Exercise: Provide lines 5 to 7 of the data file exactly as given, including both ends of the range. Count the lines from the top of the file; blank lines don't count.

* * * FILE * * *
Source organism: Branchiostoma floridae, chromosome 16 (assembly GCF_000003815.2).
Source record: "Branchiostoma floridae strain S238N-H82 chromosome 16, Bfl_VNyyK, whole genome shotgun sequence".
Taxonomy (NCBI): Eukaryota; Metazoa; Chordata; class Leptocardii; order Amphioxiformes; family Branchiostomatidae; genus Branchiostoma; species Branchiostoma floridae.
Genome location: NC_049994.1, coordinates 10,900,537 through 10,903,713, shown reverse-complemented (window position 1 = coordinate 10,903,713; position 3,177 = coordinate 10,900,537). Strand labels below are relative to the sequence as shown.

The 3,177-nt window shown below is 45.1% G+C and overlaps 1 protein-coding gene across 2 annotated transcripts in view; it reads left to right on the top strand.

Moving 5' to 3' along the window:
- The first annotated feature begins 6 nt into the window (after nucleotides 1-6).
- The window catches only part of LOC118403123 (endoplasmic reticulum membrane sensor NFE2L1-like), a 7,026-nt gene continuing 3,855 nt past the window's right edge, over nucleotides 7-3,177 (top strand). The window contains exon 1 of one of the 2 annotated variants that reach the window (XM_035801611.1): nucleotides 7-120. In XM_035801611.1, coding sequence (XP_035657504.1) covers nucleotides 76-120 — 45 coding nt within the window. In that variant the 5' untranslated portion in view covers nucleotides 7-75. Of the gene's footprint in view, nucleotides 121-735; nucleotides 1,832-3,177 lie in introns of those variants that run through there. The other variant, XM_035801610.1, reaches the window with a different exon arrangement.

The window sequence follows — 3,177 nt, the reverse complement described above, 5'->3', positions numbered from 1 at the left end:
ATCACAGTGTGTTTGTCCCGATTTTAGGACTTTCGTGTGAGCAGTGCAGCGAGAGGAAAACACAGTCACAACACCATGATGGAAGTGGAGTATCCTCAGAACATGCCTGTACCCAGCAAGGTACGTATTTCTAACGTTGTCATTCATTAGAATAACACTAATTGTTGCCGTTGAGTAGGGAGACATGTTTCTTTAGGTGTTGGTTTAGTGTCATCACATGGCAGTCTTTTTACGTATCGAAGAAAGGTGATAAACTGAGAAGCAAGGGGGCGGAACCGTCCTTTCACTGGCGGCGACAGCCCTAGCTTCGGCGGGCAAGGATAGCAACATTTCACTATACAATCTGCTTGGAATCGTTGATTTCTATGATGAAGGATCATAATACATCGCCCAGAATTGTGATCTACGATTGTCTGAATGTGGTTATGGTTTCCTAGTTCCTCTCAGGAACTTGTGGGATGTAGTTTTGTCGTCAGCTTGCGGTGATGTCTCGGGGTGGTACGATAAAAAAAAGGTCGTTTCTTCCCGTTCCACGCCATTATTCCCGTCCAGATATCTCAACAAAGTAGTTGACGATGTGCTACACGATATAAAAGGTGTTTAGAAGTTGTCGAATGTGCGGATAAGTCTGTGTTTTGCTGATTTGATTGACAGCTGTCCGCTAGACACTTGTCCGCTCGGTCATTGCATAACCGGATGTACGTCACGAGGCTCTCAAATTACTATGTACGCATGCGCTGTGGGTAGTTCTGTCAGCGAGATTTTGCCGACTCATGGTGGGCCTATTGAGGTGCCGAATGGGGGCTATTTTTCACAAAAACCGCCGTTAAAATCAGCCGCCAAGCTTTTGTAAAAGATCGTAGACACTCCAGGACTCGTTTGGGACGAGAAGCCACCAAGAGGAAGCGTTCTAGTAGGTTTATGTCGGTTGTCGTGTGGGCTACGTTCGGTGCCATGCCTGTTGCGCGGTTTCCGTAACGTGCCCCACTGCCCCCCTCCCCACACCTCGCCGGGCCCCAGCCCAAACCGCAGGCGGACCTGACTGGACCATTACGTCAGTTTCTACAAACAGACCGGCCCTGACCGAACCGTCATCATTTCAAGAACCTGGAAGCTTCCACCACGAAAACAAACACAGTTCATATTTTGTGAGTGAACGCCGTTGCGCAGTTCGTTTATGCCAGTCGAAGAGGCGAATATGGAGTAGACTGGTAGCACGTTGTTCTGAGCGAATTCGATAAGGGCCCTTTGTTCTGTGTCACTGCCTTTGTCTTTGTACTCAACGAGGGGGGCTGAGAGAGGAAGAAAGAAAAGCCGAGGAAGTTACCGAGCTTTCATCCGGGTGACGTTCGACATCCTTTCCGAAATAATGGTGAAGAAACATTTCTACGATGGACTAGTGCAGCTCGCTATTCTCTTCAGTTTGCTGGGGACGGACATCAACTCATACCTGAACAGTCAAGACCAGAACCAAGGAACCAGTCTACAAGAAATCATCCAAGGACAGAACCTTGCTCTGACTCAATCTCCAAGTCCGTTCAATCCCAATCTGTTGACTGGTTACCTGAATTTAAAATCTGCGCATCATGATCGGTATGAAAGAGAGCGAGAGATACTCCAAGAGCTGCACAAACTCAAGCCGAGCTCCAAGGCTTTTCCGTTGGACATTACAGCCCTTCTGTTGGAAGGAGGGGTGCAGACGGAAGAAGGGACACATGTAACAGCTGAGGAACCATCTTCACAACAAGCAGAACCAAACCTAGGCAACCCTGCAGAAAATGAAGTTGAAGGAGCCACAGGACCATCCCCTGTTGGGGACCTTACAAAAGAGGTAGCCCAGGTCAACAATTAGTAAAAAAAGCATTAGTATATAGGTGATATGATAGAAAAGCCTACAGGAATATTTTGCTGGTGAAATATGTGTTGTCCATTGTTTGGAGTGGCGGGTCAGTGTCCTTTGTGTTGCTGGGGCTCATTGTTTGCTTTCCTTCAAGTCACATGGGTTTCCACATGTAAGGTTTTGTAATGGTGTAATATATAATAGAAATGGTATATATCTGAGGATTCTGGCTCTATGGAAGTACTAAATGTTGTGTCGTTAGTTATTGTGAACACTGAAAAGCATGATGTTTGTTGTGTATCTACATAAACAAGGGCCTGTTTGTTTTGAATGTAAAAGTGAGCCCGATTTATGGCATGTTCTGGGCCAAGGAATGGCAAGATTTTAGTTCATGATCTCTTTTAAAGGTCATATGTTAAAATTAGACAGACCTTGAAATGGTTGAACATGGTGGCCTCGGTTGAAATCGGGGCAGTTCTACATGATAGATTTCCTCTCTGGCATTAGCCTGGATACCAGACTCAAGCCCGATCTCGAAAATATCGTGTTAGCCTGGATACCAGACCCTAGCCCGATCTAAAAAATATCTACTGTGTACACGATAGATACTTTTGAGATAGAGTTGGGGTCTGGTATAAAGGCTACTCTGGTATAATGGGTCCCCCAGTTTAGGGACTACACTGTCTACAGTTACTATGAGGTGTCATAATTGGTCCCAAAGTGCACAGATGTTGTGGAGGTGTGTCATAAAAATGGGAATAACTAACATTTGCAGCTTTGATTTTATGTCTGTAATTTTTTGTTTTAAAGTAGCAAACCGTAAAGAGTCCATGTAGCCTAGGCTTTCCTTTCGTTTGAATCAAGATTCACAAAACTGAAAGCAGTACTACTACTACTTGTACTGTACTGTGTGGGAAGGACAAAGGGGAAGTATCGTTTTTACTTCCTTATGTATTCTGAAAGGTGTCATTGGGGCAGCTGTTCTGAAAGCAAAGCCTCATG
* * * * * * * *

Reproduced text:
The 3,177-nt window shown below is 45.1% G+C and overlaps 1 protein-coding gene across 2 annotated transcripts in view; it reads left to right on the top strand.

Moving 5' to 3' along the window:
- The first annotated feature begins 6 nt into the window (after nucleotides 1-6).